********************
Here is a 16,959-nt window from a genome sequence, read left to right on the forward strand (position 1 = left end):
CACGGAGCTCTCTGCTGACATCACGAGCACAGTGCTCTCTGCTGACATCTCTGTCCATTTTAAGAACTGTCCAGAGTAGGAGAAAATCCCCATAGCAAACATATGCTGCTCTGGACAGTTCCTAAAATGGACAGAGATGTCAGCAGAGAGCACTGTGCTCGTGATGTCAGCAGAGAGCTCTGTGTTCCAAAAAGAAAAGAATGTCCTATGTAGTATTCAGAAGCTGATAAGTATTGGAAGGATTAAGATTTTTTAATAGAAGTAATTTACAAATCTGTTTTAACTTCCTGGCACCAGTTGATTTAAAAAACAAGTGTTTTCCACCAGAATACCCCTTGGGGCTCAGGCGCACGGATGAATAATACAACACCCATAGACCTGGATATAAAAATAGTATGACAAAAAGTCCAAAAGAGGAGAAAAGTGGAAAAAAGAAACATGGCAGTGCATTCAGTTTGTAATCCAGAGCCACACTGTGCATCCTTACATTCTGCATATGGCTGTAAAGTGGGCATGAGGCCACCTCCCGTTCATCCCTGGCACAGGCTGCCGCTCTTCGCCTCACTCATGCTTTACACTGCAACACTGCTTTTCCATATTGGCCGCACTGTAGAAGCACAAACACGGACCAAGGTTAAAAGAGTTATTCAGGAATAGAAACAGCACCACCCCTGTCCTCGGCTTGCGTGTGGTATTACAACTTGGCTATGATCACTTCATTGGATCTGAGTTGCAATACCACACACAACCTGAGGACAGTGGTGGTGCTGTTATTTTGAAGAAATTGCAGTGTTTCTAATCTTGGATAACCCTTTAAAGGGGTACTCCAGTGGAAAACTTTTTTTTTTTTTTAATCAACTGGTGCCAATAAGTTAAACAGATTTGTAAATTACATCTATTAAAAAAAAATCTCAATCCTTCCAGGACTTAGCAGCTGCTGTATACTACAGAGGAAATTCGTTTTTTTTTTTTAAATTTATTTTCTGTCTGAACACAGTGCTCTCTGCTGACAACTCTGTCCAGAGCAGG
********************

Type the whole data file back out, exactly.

Here is a 16,959-nt window from a genome sequence, read left to right on the forward strand (position 1 = left end):
CACGGAGCTCTCTGCTGACATCACGAGCACAGTGCTCTCTGCTGACATCTCTGTCCATTTTAAGAACTGTCCAGAGTAGGAGAAAATCCCCATAGCAAACATATGCTGCTCTGGACAGTTCCTAAAATGGACAGAGATGTCAGCAGAGAGCACTGTGCTCGTGATGTCAGCAGAGAGCTCTGTGTTCCAAAAAGAAAAGAATGTCCTATGTAGTATTCAGAAGCTGATAAGTATTGGAAGGATTAAGATTTTTTAATAGAAGTAATTTACAAATCTGTTTTAACTTCCTGGCACCAGTTGATTTAAAAAACAAGTGTTTTCCACCAGAATACCCCTTGGGGCTCAGGCGCACGGATGAATAATACAACACCCATAGACCTGGATATAAAAATAGTATGACAAAAAGTCCAAAAGAGGAGAAAAGTGGAAAAAAGAAACATGGCAGTGCATTCAGTTTGTAATCCAGAGCCACACTGTGCATCCTTACATTCTGCATATGGCTGTAAAGTGGGCATGAGGCCACCTCCCGTTCATCCCTGGCACAGGCTGCCGCTCTTCGCCTCACTCATGCTTTACACTGCAACACTGCTTTTCCATATTGGCCGCACTGTAGAAGCACAAACACGGACCAAGGTTAAAAGAGTTATTCAGGAATAGAAACAGCACCACCCCTGTCCTCGGCTTGCGTGTGGTATTACAACTTGGCTATGATCACTTCATTGGATCTGAGTTGCAATACCACACACAACCTGAGGACAGTGGTGGTGCTGTTATTTTGAAGAAATTGCAGTGTTTCTAATCTTGGATAACCCTTTAAAGGGGTACTCCAGTGGAAAACTTTTTTTTTTTTTTAATCAACTGGTGCCAATAAGTTAAACAGATTTGTAAATTACATCTATTAAAAAAAAATCTCAATCCTTCCAGGACTTAGCAGCTGCTGTATACTACAGAGGAAATTCGTTTTTTTTTTTTAAATTTATTTTCTGTCTGAACACAGTGCTCTCTGCTGACAACTCTGTCCAGAGCAGG